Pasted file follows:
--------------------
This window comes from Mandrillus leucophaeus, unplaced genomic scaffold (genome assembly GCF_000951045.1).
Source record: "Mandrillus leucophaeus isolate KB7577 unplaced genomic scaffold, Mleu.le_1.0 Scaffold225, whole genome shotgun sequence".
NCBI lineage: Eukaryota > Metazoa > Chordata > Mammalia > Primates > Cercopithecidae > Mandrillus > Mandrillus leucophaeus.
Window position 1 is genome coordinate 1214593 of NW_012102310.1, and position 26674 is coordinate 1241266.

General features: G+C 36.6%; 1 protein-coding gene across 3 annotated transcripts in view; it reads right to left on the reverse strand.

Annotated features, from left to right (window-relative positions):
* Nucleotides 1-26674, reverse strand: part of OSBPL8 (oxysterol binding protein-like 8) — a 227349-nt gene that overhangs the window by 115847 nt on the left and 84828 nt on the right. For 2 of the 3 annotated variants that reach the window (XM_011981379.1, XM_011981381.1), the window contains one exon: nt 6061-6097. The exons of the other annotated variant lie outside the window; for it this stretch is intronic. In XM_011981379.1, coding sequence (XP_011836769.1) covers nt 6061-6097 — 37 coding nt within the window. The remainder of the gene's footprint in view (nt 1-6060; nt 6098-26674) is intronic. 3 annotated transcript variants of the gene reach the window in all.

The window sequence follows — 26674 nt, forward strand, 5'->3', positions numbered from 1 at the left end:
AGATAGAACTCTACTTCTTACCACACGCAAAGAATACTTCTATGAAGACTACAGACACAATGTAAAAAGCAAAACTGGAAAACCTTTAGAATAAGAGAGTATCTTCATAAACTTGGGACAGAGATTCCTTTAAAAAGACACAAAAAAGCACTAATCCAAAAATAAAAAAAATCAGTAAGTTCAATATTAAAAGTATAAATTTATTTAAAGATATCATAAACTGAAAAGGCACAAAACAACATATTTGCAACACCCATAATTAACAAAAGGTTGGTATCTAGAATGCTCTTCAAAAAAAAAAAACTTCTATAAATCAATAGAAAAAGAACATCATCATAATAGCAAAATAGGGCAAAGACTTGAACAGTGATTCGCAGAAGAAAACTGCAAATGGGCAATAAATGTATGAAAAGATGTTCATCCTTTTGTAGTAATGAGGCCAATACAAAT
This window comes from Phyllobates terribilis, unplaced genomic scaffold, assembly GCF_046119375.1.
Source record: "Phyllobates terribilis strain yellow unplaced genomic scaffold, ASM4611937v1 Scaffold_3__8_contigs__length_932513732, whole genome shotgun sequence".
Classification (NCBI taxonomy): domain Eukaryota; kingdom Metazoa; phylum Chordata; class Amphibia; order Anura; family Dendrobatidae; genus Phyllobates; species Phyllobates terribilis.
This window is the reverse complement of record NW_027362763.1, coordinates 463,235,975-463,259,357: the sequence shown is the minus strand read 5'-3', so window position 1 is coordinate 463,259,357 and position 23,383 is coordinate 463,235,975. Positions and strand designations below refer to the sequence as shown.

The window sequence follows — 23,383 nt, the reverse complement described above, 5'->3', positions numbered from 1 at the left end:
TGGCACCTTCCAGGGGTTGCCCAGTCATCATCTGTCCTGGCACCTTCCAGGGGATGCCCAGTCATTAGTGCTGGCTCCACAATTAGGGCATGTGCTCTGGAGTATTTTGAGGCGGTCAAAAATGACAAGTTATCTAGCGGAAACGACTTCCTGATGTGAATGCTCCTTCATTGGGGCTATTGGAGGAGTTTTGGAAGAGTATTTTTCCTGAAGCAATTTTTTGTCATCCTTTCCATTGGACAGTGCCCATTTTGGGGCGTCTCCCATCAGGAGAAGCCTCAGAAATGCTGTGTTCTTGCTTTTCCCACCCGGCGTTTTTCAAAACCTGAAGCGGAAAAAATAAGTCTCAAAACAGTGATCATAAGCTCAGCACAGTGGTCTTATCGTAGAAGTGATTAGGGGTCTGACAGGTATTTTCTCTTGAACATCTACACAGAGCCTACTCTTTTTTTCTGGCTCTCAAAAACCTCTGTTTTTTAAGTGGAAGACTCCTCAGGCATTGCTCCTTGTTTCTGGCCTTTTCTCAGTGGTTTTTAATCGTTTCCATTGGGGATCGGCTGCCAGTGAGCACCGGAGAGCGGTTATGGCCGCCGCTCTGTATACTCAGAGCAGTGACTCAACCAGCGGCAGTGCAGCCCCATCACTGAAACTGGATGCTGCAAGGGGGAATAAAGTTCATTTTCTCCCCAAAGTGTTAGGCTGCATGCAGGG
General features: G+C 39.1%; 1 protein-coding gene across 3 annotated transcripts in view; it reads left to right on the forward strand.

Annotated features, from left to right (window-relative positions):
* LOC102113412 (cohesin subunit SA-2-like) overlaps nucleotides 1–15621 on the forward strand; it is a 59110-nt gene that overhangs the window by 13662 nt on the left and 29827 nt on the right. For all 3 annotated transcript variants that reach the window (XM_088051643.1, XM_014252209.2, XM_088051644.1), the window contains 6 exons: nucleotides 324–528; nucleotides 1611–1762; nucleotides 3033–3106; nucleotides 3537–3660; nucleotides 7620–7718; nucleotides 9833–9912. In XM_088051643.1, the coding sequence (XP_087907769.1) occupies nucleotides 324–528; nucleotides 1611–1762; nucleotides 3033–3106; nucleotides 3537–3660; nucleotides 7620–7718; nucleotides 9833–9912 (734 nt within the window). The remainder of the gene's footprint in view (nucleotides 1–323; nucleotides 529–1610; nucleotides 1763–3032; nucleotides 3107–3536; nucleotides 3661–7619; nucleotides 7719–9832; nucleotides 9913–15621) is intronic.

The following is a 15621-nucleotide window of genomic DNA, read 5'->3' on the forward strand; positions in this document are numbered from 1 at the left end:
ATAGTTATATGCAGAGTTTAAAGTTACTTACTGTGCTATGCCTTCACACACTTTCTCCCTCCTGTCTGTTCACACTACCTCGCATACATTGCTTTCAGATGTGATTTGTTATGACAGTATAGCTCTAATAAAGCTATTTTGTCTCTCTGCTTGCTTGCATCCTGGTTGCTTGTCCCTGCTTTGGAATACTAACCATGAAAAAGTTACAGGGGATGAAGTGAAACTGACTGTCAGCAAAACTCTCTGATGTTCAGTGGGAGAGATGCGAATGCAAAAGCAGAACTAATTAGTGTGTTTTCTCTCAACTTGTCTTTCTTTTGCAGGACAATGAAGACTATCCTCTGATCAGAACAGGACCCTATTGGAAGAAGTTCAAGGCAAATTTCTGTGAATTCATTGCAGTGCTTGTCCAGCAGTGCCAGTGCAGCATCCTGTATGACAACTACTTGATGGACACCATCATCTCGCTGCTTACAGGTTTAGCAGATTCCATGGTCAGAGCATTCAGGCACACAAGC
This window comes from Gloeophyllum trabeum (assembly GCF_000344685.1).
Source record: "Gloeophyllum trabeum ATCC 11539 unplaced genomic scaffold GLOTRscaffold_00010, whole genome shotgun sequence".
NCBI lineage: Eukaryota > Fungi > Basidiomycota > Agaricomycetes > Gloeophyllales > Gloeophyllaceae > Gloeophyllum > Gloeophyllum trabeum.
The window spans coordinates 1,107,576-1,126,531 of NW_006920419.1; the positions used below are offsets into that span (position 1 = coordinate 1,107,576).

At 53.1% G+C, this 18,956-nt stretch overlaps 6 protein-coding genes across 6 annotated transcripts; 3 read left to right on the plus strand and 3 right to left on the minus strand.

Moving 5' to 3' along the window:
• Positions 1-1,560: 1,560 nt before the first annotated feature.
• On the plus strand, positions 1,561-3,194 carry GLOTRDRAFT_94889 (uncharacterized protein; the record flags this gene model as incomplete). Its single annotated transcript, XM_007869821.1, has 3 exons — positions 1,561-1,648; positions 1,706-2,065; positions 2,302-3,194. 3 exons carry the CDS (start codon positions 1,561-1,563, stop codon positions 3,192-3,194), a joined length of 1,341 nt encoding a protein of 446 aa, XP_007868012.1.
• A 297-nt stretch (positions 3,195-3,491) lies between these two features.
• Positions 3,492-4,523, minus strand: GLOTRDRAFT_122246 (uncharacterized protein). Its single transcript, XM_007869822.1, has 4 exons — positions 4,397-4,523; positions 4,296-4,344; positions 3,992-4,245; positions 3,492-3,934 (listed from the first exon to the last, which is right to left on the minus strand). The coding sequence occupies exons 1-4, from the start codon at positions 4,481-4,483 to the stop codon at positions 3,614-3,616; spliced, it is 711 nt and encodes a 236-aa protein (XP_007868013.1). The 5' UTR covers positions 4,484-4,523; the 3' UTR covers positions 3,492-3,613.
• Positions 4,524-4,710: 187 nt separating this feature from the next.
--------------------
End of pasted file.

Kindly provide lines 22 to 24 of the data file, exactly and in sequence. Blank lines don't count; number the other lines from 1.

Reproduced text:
Source record: "Gloeophyllum trabeum ATCC 11539 unplaced genomic scaffold GLOTRscaffold_00010, whole genome shotgun sequence".
NCBI lineage: Eukaryota > Fungi > Basidiomycota > Agaricomycetes > Gloeophyllales > Gloeophyllaceae > Gloeophyllum > Gloeophyllum trabeum.
The window spans coordinates 1,107,576-1,126,531 of NW_006920419.1; the positions used below are offsets into that span (position 1 = coordinate 1,107,576).